As theories develop in the body/mind field, both mental health professionals, different kinds of bodyworkers and movement facilitators saw that emotions could be held in injured tissues. Whether it was a holding pattern from a psychological wound or the result of a car accident or IED explosion, the tissue held a time capsule of the emotions felt at that moment. What bodyworkers see every day in the healing process, is the emotions of past events held in the tissues that stiffened or shortened because of what happened. Talk therapists describe a physical holding that they can’t get to with words and seek an entry into the body. An interesting field in trauma healing, tension release and body/mind integration is using neurogenic motion to resolve old issues. Since we each have our very own body, we can find ways to access our own tissues, and not just turn ourselves over to someone else without participating by using these motions ourselves.

All mammals have the ability to shake off old emotions or traumatic experience so the body can return to homeostasis, its natural equilibrium. When an animal goes through a harrowing experience, it shakes all over and then walks away from it. Whether a gazelle in Africa or a dog in your hometown, it is a genetically-based capacity found in all mammals. We have this same capacity but have overridden it. It still does function in extreme situations, but it is generally viewed as weakness or pathology when it shows up. As social beings, we care what others think and have inhibited this very normal response.

So let us begin with the simplest shift. There are many motions that the body makes to self-correct. We can access these movements by very simple means. They may seem strange when they occur because they do not generate from the neocortex, but from the mid-brain that does that type of maintenance work for the whole being and is always making adjustments and sending messages to the other parts of the brain and body to accomplish this.

The two sides of the autonomic nervous system, the sympathetic and the parasympathetic, were designed with very specific jobs. The parasympathetic is our calm nervous system, the one that rests and digests, enjoys the sunset and works out in the garden. The sympathetic nervous system is designed to give you the shot of adrenaline to move out of the path of the oncoming car, or tweak the senses when you are walking on a dark street in an unfamiliar neighborhood. The sympathetic nervous system is designed for short bursts of energy to handle an emergency. The parasympathetic is designed to live in.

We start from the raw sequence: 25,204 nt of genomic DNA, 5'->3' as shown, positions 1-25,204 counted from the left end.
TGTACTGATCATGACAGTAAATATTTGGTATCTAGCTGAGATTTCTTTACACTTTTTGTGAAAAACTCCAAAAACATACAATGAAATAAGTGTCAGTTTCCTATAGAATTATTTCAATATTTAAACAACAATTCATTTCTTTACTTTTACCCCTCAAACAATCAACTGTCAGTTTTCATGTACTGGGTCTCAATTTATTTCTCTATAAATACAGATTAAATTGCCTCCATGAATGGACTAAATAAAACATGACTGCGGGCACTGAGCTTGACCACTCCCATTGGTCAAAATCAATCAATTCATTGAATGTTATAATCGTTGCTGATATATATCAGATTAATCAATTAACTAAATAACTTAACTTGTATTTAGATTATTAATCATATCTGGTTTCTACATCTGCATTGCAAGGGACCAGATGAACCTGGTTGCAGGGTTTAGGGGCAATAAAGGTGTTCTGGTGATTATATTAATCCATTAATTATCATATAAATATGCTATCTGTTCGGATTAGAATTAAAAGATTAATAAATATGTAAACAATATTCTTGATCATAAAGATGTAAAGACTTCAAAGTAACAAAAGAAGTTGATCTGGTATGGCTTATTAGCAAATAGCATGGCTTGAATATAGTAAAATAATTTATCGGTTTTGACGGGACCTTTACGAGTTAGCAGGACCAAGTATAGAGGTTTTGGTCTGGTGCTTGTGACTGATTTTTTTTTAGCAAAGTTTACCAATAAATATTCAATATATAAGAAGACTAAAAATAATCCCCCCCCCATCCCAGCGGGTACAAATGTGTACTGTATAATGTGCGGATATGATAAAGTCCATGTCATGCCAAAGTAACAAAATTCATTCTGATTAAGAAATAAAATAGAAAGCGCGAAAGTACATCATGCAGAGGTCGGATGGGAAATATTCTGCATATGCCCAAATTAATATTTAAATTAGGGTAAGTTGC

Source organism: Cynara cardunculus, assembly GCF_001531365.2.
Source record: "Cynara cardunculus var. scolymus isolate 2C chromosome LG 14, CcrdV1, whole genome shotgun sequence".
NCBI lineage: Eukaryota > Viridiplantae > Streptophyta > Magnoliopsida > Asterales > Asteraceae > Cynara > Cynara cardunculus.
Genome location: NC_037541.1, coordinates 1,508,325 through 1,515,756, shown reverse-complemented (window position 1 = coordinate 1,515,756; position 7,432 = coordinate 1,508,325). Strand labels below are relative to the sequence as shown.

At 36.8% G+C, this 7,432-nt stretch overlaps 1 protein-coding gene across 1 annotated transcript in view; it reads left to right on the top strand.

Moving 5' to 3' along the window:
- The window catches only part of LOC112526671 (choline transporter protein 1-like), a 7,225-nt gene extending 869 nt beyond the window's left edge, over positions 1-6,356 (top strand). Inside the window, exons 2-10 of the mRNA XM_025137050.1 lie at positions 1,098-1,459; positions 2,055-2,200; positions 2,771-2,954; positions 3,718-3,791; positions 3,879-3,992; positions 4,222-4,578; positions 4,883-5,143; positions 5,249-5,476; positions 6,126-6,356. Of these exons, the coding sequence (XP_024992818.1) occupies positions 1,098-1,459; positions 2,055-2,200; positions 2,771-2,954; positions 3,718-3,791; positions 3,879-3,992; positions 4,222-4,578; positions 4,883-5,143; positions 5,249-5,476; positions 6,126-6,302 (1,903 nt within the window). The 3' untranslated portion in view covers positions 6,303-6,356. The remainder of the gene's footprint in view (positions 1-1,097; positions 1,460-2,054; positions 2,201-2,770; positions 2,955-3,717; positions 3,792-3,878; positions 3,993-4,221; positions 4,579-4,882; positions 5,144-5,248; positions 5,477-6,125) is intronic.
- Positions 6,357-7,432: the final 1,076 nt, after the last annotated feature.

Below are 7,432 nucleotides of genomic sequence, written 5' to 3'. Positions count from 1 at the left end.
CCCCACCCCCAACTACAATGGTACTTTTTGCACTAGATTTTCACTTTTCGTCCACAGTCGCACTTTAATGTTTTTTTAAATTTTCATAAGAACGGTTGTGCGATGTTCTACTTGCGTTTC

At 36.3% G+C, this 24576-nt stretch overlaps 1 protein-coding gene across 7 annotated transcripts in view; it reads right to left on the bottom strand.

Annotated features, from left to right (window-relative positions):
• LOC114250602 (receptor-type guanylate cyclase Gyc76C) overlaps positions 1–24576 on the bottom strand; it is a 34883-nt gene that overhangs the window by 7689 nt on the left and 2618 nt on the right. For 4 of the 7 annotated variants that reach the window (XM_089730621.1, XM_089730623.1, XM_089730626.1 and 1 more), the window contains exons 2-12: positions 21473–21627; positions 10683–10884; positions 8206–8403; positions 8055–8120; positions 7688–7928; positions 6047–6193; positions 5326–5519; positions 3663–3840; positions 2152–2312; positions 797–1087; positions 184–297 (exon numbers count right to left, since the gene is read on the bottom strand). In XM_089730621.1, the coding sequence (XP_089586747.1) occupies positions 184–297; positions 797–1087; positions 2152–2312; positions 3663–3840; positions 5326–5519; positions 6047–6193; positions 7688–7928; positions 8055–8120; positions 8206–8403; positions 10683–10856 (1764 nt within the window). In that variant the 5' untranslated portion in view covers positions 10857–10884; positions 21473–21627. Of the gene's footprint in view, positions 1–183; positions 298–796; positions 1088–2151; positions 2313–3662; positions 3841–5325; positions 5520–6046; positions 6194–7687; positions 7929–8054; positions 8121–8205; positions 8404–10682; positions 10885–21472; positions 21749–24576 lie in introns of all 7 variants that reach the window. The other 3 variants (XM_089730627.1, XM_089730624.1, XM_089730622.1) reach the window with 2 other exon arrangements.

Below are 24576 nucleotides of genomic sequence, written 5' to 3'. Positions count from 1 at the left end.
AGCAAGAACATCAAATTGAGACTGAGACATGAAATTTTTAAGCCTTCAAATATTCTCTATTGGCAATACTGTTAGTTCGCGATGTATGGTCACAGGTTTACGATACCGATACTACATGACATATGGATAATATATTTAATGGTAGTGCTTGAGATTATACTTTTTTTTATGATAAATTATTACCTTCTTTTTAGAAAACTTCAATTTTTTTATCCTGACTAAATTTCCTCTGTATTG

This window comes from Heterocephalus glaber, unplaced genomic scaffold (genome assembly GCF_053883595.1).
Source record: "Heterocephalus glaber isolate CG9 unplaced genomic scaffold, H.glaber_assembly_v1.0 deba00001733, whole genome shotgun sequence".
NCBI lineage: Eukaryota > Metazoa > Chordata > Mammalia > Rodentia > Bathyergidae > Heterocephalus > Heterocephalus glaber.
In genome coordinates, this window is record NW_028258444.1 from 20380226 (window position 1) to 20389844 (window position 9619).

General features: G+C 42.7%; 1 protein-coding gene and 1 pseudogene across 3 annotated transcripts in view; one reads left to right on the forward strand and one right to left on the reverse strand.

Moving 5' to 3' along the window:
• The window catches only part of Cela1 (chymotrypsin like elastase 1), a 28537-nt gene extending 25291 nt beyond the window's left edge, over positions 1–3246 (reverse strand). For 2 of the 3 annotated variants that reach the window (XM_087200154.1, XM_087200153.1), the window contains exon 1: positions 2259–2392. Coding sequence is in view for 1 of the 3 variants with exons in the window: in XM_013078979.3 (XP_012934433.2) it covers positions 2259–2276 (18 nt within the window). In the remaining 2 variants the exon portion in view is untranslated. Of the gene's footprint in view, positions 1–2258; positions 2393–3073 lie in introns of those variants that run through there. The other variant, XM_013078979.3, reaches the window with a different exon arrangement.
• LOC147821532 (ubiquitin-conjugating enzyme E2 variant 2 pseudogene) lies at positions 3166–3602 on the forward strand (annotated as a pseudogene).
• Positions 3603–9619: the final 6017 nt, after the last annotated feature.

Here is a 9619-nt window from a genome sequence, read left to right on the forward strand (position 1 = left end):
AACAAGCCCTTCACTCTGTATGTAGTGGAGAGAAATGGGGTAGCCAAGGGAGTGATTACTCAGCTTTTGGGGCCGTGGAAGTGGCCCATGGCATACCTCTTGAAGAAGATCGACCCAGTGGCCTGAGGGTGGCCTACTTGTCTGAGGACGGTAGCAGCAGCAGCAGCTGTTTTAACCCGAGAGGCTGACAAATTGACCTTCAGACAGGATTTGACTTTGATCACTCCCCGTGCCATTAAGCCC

Stephen Porges began a very important conversation when he wrote The Polyvagal Theory in 2011. It was a dense scientific tract that was considered by more than the medical community that he wrote it for and began the conversation with bodyworkers, psychologists, doctors and holistic practitioners that considered the vagal ventral complex and how we connect socially with others or self-regulate in social situations. By looking at the sensory portion of the vagus nerve he gathered data that hadn’t been considered before, what does the body say to the brain? Although people from various disciplines drew different conclusions the conversation took a form it never had before. It showed when we stopped thinking exclusively from a hierarchical model, we saw the body calm the mind, we saw the lower brain help the neocortex remove trauma and stress. By having the conversation be inter-disciplinary brought a bigger understanding to the data. Great strides are being taken in several fields to help us understand trauma and the positive and negative affects it can have on the health of the whole being.

This could be easily accomplished if we still were using neurogenic motion to clear the adrenaline, slow down the heart rate, loosen the muscles and return the blood to the job of digesting our food. However, since we have overridden this mechanism, we continue to build up tension with every little thing that is upsetting until just about every little thing is upsetting. We are spending almost as much time in our sympathetic nervous system as we are in our parasympathetic nervous system. That ’s hard on many of the body’s systems and organs, and there are many studies of the effects of extended stress on the human body.

The simple and fortunate fact is this maintenance system is still in us ready to be put back online. We just have to tweak it a little to get it working again. A simple way is to stress a muscle that holds tension and is used by the sympathetic nervous system to ramp up for action, like the illiopsoas.

Developing our self-regulation and interoception, keeps us healthier and more self-aware.